How The Media Responded to Tesla Model S Fire
By this time, you have surely heard that a Tesla Model S luxury electric sedan caught fire in Kent, Wash., after running over a large metallic object. That’s because the story was deemed a big news event by major media, as well as many niche websites and blogs. Google News lists 580 news sources (and counting) about the occurrence. The rush to cover the fire—mostly made known by a viral YouTube video—presented a challenge to reporters: few facts are known about the cause of the blaze.
How each media outlet slices and dices those few facts, and who they interview for analysis, reveals as much about the news organization doing the reporting as it does about the news event itself. Think of it as a Rorschach test regarding attitudes about electric cars in general, and Tesla Motors in particular. The stories can also measured on a fear-meter, from The New York Times suggesting that the fire could be “a stake in the heart of electric vehicles,” to Forbes describing it as a “small bump on the road for Tesla and investors.”
Here’s an unscientific survey of the most telling coverage.
The New York Times: “Car Fire a Test for High-Flying Tesla”
“This is why you can’t just take cellphone batteries and string them together under the hood,” said Donald R. Sadoway, a professor of materials chemistry at the Massachusetts Institute of Technology. “Cars are subject to different uses and abuses.”
“It’s a relatively innocuous occurrence to hit something in the road,” Mr. [Karl] Brauer [of Kelly Blue Book] said. “But in this case there’s a fire, and a fire that’s difficult to put out.”
“You have to respond openly and honestly with the public, and work through this with N.H.T.S.A.,” said Jason Vines, an industry consultant who was head of communications at the Ford Motor Company when its Explorer S.U.V.’s equipped with Firestone tires became prone to disastrous rollovers. “This could be another stake in the heart of electric vehicles,” he said. “It is inevitable that some people are going to say they are just not ready to go on the road.”
“The Model S's steel plate keeps its battery protected during everyday driving. But it also made the fire department's job trickier, said [Kyle Ohashi, a captain with the Kent Fire Department]. "Typically when you have a car fire, it's relatively easy to access the battery," he said. "This battery was buried deeply in the front portion of the car, so gaining access to the fire was an issue.”
“Tesla's battery differs from other electric and hybrid cars, Jeff Chamberlain [deputy director of the Joint Center for Energy Storage Research at Argonne National Lab in Illinois] noted, and its design actually lowers the risk of fire propagating. "The Chevy Volt has 288 battery cells that are about the size of your hand," he said. "The Model S uses a different set of cells and has between 8,000 to 11,000 of them. When you divide those cells up the way Tesla did, the [risk] of fire spreading goes down."
MIT Technology Review: “What the Tesla Battery Fire Means for Electric Vehicles”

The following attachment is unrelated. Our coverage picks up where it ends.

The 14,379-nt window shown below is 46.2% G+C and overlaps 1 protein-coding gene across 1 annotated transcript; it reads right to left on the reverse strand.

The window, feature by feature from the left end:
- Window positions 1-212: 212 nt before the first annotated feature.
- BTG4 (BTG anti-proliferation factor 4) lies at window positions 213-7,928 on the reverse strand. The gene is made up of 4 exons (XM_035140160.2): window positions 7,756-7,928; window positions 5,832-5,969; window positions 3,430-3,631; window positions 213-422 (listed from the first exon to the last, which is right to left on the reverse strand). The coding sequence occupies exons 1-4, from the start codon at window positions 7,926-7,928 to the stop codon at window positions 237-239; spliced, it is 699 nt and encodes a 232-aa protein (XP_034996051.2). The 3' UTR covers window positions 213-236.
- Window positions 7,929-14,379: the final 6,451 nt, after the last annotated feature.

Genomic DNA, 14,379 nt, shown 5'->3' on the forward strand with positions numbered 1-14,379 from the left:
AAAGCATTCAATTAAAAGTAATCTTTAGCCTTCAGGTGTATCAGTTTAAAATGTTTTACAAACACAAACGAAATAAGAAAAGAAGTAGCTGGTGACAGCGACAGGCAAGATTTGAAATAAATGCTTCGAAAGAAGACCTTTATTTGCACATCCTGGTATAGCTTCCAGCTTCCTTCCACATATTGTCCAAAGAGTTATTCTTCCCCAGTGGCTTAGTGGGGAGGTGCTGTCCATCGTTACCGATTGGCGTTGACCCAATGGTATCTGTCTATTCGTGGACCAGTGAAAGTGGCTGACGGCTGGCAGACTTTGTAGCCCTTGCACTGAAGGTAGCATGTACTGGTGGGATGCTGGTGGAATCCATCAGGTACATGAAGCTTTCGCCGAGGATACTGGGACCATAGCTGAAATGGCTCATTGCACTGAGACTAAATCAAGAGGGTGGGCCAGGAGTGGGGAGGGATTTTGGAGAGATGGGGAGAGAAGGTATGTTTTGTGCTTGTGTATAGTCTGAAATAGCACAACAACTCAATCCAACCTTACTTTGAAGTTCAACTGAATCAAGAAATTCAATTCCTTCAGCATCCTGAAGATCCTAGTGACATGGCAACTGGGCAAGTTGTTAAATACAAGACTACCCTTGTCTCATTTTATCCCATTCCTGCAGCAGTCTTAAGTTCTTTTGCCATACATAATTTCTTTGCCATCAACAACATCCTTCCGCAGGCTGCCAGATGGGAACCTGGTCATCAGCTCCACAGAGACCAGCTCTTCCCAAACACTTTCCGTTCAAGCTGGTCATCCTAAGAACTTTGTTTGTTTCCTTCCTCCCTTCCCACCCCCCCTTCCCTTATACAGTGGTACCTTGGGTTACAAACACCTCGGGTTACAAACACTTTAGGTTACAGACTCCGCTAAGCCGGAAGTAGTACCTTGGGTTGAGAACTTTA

“Vehicle fires are very common. One battery researcher, Jeff Dahn of Dalhousie University, pointed out to me this afternoon that there were 187,000 vehicle fires in the United Statesin 2011. That’s one fire for every 1,738 cars on the road. With Tesla this fire makes one out of almost 20,000. “That’s 10X less frequent,” he told me in an email, typing in all caps.”
Daily Finance / The Motley Fool: “Tesla Under Fire: A Broader Look”
“To those who could not believe that a start-up automaker could make an electric car, the Model S fire served up a perfect dish of Tesla failure. However, the situation involving the Model S is far from the typical EV fear scenario.”
“Tesla shares are now down around 10% from before the analyst downgrade and fire were reported. But based on the events surrounding this incident and comparisons to other existing vehicles, I view the safety fears involving the Model S to be greatly overblown.”
Wired Magazine: “Please Calm the Hell Down About the Tesla Model S Fire”
“The fact is that on-board energy storage is dangerous. The same fire could have happened to another EV, a traditional internal combustion engine, a hydrogen fuel cell, a compressed air-powered vehicle, or any other fuel that can propel a two-ton hunk of metal, plastic, and rubber down the road at freeway speeds.”
“The bottom line is simple: energy storage—in all its forms—is problematic. And this is just the latest incident that proves it.”
“From what’s known so far, this appears to be a case of a spectacular incident being used as an excuse to sell off a stock that has had a spectacular run. EV detractors might attempt to make it an excuse for bashing the underlying technology, but there are tens of thousands of Volts and Nissan Leafs also on the road. So far those, too, have proved to safe in their fair share of collisions. Unless there is some revelation about a thus-far unseen defect in the Model S, this will likely be a small bump on the road for Tesla and investors. One would hope owners of the cars encounter similarly smooth roads ahead to avoid incidents like the one in Kent.”
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